That is when the query of who really invented the wetsuit turns into somewhat fuzzy.
A UC Berkeley physicist doubtless made the primary neoprene wetsuit in 1951, and the Meistrell brothers, who based Physique Glove Wetsuits, began making dive and surf-specific neoprene fits in 1952 as nicely. It’s doubtless the Meistrells and O’Neill merely hit on the identical concept at roughly the identical time, however O’Neill’s reputation skyrocketed, whereas the Meistrell’s efforts remained a sluggish burn.
O’Neill moved 75 miles south to Santa Cruz in 1959, opened a second surf store, and proceeded to construct a surf firm empire. His advertising genius and innovation pushed the O’Neill wetsuit far out in entrance of any competitors and popularized the wetsuit world wide. Instantly, surfers in coldwater locations like South Africa, England, Chilé—you title it—had been capable of surf longer, discover their coastlines a bit extra, and to make browsing a year-round journey, relatively than merely a summertime passion.
Browsing remained O’Neill’s private focus, outdoors of the enterprise, as did just about some other seagoing exercise he might pursue. Whereas utilizing an early type of the surfboard leash in 1971, invented by his son the earlier 12 months, O’Neill’s surfboard shot again at his face after wiping out at a break in Santa Cruz. The board destroyed his left eye. O’Neill wore an eyepatch for the remainder of his life and astutely used his personal tough-as-nails-looking face as a emblem for the model for years after the accident.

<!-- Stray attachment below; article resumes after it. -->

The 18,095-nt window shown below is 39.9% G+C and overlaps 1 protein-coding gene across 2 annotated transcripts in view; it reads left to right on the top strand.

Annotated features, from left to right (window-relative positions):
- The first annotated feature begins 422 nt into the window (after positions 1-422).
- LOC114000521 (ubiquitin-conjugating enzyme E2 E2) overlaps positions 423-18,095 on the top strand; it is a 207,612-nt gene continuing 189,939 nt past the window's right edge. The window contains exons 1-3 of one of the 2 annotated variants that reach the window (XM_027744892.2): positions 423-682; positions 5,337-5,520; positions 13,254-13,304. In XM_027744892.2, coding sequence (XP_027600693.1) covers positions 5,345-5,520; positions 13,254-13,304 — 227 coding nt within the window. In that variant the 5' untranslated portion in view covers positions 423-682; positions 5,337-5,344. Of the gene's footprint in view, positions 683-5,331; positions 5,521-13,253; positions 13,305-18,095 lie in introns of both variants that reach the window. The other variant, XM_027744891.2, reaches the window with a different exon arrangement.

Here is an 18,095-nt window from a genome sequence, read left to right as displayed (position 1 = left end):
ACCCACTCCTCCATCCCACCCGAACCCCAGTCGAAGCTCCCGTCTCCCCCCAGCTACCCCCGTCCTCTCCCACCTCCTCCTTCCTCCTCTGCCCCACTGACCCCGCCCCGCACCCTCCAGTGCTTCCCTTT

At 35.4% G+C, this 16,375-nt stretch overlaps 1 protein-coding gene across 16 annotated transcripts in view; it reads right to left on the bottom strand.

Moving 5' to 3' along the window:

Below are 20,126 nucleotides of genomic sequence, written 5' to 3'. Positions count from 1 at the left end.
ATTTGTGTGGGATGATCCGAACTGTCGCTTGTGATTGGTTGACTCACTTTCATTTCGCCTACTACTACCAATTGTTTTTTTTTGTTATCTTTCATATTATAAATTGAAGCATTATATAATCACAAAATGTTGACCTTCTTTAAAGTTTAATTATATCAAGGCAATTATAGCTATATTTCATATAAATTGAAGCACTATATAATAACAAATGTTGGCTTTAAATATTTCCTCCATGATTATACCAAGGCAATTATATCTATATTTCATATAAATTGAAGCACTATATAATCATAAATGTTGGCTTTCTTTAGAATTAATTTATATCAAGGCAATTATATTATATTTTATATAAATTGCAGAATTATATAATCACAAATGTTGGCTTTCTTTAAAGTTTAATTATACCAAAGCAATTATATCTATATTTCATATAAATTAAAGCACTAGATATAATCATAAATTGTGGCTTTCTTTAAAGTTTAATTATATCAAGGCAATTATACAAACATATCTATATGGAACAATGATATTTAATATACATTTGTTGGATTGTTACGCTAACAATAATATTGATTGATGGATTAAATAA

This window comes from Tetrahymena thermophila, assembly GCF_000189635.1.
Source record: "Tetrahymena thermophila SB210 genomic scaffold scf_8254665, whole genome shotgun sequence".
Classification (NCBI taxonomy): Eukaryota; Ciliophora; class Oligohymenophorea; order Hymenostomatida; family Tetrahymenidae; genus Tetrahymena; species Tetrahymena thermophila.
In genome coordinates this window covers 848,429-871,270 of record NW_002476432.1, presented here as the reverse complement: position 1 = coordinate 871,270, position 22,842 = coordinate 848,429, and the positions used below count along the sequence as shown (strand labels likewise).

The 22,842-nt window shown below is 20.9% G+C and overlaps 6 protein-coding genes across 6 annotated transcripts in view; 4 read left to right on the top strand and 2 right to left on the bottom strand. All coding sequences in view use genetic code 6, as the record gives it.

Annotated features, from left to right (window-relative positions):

O’Neill was an achieved sailor, along with being a browsing businessman, and would go on long-distance crusing cruises alongside the coast. He additionally continued flying, piloting sizzling air balloons over the Bay Space, generally portray the O’Neill emblem on the balloon and alighting close to surf contests as a form of advertising gimmick. He’d even launch the balloon from the deck of his sailboat. Not content material to sail solely on the water, he invented the sandsailer, a wheeled craft with a sail he’d use to scoot round Central Californian seashores, pushed by the brisk afternoon winds, a smile plastered beneath his sand and salt-encrusted beard.
By 1980, he was promoting extra wetsuits than anybody else on earth and began to show towards philanthropy. O’Neill based the Sea Odyssey program in 1996, a scholastic program that introduced schoolkids out on his huge crusing catamaran and sailed all through Monterey Bay, educating them concerning the ocean, crusing, and the significance of defending the marine setting.
“The ocean is alive, and we’ve obtained to maintain it,” O’Neill stated about this system. “There is no such thing as a doubt in my thoughts that the O’Neill Sea Odyssey is the very best factor I’ve ever executed.”
Within the years earlier than O’Neill died, on the age of 94 in 2017, his catamaran would usually be seen cruising round Santa Cruz and Monterey, and he was a daily at surf competitions all through Santa Cruz.
The tagline of O’Neill Wetsuits for a few years was “It’s All the time Summer time on the Inside,” and that was O’Neill’s nice reward to ocean lovers and explorers. His wetsuits and his inspiration as a coldwater browsing pioneer helped give all of us lovers of the wild sea the reward of a year-round summer season, the flexibility to surf in inhospitably chilly locations. To be as badass as we might be.